One of the most concerning things in the insulation industry is the blatant toxicity of the products. Building materials are “innocent until proven guilty”, meaning they can put all kinds of untested and unhealthy binders, dyes, and petro-chemicals in products without giving any kind of warning about their possible negative health effects. Because your cargo van space is a relatively small space, and a living space, you need to be very cautious about what materials you use in your build. You don’t want to take respiratory aggravators and health risks from the polluted cities to your National Park explorations! Use natural materials anywhere you can – This includes insulation as there are a few totally natural options. Insulations with a surprisingly high toxicity – Foam (spray form or rigid foam board), fiberglass, and yes, even the lauded rockwool.

Moisture Resistance/Management

Have you ever noticed when you are camping in a tent, that when you wake up, there is a lot of moisture inside? As humans, we produce a lot of moisture as we breathe, and this is especially noticeable in small spaces like our vans. This is compounded if you are heating water for your morning matcha or coffee, washing dishes, or showering in your van. If you are producing a lot of moisture in your van (and if you are living in it, you are) then you should definitely go with an insulation that can manage moisture. Denim is a natural product (apart from the dyes), but doesn’t handle moisture well at all. Spray foam doesn’t let any moisture through at all, so it will keep the moisture in your van. Here again, sheep’s wool is the winner in this category. Wool fibers manage moisture by absorbing it at high RH levels (relative humidity) and releasing the moisture when the RH drops below 65%.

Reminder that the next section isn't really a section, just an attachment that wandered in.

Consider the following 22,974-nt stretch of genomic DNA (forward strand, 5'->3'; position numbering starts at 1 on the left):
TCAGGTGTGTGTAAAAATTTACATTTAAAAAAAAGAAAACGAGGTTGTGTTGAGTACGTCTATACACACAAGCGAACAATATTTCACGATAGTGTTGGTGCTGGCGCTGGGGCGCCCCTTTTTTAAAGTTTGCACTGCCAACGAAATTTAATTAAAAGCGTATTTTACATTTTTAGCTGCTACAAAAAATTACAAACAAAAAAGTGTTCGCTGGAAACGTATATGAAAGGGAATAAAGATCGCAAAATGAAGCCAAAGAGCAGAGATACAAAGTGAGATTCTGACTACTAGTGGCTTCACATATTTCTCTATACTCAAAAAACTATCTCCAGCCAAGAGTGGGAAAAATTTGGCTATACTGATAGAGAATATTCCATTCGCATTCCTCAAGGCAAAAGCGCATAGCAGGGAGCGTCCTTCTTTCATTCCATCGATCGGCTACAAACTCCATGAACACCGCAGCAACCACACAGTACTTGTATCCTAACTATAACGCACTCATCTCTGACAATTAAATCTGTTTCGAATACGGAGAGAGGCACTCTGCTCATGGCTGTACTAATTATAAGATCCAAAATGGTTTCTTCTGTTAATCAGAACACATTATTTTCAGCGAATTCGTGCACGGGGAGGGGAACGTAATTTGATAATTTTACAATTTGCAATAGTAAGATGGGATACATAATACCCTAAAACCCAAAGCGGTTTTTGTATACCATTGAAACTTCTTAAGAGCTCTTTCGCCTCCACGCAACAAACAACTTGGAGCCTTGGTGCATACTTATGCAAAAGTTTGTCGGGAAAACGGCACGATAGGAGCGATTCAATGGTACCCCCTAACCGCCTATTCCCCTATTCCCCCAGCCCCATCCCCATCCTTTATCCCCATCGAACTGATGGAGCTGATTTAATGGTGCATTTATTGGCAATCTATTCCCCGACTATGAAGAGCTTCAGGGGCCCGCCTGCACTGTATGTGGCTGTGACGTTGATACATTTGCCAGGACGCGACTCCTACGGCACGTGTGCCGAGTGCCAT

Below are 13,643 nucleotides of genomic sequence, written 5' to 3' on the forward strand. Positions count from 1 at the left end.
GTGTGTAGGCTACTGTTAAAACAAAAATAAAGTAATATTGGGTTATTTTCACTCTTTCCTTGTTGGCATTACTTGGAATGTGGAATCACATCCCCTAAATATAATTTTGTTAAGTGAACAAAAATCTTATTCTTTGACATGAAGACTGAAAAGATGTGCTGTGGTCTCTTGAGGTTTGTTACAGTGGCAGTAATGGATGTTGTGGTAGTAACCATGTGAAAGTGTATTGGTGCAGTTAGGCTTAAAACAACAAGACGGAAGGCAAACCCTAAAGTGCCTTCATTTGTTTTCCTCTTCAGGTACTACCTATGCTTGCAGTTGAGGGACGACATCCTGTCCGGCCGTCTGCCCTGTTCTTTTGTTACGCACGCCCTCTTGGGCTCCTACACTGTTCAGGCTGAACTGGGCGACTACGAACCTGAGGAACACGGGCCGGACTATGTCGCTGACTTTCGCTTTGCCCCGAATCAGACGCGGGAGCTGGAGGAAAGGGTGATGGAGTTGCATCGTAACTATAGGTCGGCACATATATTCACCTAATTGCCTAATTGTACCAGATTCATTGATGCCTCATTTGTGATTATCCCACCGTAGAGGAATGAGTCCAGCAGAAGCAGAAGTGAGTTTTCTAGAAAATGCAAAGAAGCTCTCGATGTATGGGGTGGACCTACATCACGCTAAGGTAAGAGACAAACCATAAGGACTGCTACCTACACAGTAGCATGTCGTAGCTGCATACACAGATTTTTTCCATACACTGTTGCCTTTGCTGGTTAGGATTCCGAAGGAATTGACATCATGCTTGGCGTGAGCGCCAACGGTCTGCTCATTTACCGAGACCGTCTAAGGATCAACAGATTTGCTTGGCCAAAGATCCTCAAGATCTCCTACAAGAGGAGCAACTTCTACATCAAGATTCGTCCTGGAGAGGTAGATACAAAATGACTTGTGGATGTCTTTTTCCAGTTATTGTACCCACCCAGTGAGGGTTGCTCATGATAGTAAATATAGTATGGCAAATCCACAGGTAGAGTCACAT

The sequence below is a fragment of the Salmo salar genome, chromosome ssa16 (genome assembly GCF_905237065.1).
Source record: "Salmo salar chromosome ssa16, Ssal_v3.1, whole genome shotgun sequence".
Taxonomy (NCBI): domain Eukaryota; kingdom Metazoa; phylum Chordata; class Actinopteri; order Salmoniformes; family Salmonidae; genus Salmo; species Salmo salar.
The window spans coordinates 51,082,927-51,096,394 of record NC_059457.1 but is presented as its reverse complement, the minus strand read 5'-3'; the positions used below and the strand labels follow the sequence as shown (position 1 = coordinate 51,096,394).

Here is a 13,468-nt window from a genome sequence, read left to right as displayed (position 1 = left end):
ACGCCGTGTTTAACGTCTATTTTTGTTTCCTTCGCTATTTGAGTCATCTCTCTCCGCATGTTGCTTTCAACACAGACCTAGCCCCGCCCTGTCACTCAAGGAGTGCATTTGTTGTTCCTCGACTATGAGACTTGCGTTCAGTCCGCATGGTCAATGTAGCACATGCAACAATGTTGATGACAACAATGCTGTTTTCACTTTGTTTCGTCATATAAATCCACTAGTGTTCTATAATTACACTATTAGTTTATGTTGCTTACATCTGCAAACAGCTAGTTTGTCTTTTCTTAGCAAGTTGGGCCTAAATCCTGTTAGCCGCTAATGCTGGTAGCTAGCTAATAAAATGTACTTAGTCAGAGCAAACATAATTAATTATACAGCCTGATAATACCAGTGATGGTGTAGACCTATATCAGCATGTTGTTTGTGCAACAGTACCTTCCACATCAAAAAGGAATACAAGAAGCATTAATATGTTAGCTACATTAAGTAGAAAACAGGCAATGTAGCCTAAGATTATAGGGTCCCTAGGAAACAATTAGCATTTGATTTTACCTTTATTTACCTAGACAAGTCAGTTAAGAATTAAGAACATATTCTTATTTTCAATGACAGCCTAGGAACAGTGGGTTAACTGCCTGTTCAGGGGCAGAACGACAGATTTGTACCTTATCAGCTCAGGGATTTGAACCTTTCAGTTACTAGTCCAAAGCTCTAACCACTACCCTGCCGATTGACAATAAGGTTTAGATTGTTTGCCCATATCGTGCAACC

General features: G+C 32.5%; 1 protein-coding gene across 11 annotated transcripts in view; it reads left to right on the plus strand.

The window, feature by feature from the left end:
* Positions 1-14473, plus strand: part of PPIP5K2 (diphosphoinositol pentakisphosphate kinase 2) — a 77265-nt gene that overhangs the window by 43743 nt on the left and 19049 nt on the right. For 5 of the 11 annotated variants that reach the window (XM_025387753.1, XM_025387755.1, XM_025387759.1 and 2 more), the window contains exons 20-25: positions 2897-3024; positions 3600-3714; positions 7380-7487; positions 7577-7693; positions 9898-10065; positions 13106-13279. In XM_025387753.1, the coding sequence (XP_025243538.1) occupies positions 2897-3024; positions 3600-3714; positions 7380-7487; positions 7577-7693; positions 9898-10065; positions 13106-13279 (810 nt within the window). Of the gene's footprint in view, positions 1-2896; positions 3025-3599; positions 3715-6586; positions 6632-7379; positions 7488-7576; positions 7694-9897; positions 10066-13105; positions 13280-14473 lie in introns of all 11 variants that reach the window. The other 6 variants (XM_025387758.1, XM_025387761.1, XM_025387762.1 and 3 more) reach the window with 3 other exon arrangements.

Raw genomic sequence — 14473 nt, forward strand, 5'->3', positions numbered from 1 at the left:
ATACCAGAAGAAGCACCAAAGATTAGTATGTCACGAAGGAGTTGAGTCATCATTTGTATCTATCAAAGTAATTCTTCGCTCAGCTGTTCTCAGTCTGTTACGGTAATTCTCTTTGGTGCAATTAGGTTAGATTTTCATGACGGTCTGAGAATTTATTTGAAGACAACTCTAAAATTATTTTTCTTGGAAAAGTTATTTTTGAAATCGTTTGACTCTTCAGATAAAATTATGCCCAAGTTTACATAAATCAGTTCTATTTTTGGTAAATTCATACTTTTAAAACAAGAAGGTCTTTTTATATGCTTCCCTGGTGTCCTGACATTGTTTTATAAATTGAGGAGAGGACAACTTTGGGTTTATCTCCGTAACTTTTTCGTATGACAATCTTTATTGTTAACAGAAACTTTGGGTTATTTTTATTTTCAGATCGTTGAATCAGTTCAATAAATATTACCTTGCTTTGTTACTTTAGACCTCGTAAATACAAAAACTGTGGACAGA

For some of us, this last point is just a bonus. For others of us, it’s an absolute must. Most of us have realized that buying large stationary houses that trap us into a mortgage and a lifetime of 9-5, M-F is not sustainable or desirable. We want the freedom to travel and explore this planet, and that’s part of what makes us vanlifers. Tending and stewarding this planet is a responsibility that comes with enjoying it. Insulating a van with products that can never actually be disposed of or recycled is a blight on vanlifers everywhere. That’s where foams and fiberglass are really lacking, besides the toxicity factor. Denim and sheep’s wool are the most sustainable and renewable options for insulating vans. Sheep’s wool especially is, because there are no dyes added and because it is compostable and give nutrients back into the soil if you ever needed to get rid of it. Beyond that, sheep regrow their fleeces every year and need them to be sheared for comfort. *Note: Be sure to get wool that is sourced from certified farms for animal welfare to reward the farmers who are giving their sheep the best lives.